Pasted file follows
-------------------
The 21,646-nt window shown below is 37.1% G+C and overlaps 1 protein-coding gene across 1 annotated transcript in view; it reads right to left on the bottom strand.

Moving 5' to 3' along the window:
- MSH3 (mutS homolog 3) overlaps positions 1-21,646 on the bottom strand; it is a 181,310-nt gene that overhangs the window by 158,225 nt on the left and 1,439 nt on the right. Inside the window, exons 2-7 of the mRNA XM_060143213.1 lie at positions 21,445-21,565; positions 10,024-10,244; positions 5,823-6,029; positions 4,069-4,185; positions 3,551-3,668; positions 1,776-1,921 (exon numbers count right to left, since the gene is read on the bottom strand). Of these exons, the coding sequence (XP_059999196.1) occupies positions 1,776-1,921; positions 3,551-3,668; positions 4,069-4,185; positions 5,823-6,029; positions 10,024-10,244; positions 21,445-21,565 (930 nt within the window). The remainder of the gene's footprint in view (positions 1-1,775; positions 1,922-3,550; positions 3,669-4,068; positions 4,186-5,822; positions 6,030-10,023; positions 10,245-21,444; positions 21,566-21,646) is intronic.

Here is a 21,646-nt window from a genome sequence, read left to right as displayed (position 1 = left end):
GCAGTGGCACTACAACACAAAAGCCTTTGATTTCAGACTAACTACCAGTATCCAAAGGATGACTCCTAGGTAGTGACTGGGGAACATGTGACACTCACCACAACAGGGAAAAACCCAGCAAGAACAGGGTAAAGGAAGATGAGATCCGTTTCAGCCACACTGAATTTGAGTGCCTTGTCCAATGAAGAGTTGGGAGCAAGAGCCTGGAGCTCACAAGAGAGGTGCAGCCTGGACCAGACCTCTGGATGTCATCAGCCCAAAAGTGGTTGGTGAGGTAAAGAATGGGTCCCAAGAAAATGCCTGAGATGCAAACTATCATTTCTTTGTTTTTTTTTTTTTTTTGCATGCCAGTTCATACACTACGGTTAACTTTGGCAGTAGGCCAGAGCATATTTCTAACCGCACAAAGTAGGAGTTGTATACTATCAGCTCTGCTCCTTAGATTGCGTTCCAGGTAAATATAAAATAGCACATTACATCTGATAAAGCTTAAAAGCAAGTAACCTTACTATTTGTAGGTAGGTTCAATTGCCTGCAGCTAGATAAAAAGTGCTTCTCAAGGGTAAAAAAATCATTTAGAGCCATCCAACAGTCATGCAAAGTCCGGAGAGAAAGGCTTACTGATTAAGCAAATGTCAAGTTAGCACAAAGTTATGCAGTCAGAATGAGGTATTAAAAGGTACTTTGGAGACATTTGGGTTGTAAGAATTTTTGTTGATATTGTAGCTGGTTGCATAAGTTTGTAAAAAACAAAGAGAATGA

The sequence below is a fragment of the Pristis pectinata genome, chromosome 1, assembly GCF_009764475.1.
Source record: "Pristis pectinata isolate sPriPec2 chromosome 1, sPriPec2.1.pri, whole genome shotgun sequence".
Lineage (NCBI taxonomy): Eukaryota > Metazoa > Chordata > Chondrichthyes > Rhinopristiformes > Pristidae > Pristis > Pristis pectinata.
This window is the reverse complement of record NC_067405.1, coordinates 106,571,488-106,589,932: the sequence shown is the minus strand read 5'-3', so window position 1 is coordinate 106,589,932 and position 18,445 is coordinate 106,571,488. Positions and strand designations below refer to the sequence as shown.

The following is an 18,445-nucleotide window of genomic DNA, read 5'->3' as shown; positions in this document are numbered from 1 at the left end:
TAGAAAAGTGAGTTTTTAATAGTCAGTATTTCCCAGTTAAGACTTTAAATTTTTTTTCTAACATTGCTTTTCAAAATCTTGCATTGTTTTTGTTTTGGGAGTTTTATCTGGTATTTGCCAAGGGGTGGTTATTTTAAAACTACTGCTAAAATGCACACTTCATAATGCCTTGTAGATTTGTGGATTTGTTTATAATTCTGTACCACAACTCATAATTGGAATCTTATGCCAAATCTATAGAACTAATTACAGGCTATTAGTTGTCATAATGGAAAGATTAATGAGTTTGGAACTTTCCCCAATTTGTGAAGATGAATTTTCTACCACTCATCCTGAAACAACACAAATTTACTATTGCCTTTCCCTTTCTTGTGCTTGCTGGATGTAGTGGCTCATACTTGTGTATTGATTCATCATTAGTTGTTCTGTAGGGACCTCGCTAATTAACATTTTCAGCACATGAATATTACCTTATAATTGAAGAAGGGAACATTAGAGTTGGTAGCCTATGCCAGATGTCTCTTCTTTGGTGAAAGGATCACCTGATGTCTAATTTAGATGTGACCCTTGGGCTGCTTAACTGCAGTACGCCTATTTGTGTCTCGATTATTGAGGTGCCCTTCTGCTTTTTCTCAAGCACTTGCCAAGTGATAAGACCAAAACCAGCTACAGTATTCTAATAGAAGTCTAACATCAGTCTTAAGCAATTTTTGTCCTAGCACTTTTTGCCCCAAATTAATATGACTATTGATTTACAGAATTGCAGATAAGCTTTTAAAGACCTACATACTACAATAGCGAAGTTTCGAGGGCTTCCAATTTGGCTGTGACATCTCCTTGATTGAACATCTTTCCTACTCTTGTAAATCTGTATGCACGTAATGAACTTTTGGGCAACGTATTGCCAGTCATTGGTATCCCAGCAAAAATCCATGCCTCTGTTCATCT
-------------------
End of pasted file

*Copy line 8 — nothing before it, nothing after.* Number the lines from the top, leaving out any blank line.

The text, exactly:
Lineage (NCBI taxonomy): Eukaryota > Metazoa > Chordata > Chondrichthyes > Rhinopristiformes > Pristidae > Pristis > Pristis pectinata.